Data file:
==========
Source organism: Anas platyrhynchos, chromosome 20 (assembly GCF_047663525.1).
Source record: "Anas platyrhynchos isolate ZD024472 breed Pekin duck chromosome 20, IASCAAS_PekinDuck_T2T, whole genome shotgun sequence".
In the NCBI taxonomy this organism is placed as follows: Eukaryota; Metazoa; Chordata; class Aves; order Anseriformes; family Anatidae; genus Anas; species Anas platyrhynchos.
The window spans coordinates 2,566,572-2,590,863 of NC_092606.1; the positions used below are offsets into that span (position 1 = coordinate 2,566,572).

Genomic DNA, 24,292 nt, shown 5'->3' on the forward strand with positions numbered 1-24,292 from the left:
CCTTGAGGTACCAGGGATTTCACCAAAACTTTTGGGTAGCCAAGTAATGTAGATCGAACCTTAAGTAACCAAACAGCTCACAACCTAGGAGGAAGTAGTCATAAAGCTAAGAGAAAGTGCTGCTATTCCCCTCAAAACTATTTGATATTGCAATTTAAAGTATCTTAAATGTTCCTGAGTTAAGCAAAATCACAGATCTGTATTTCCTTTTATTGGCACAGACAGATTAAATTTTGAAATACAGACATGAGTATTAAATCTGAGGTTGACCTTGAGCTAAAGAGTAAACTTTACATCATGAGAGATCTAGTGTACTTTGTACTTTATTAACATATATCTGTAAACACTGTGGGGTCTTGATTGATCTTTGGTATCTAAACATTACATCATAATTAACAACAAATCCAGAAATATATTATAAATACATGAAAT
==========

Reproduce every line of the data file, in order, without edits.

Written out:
Source organism: Anas platyrhynchos, chromosome 20 (assembly GCF_047663525.1).
Source record: "Anas platyrhynchos isolate ZD024472 breed Pekin duck chromosome 20, IASCAAS_PekinDuck_T2T, whole genome shotgun sequence".
In the NCBI taxonomy this organism is placed as follows: Eukaryota; Metazoa; Chordata; class Aves; order Anseriformes; family Anatidae; genus Anas; species Anas platyrhynchos.
The window spans coordinates 2,566,572-2,590,863 of NC_092606.1; the positions used below are offsets into that span (position 1 = coordinate 2,566,572).

Genomic DNA, 24,292 nt, shown 5'->3' on the forward strand with positions numbered 1-24,292 from the left:
CCTTGAGGTACCAGGGATTTCACCAAAACTTTTGGGTAGCCAAGTAATGTAGATCGAACCTTAAGTAACCAAACAGCTCACAACCTAGGAGGAAGTAGTCATAAAGCTAAGAGAAAGTGCTGCTATTCCCCTCAAAACTATTTGATATTGCAATTTAAAGTATCTTAAATGTTCCTGAGTTAAGCAAAATCACAGATCTGTATTTCCTTTTATTGGCACAGACAGATTAAATTTTGAAATACAGACATGAGTATTAAATCTGAGGTTGACCTTGAGCTAAAGAGTAAACTTTACATCATGAGAGATCTAGTGTACTTTGTACTTTATTAACATATATCTGTAAACACTGTGGGGTCTTGATTGATCTTTGGTATCTAAACATTACATCATAATTAACAACAAATCCAGAAATATATTATAAATACATGAAAT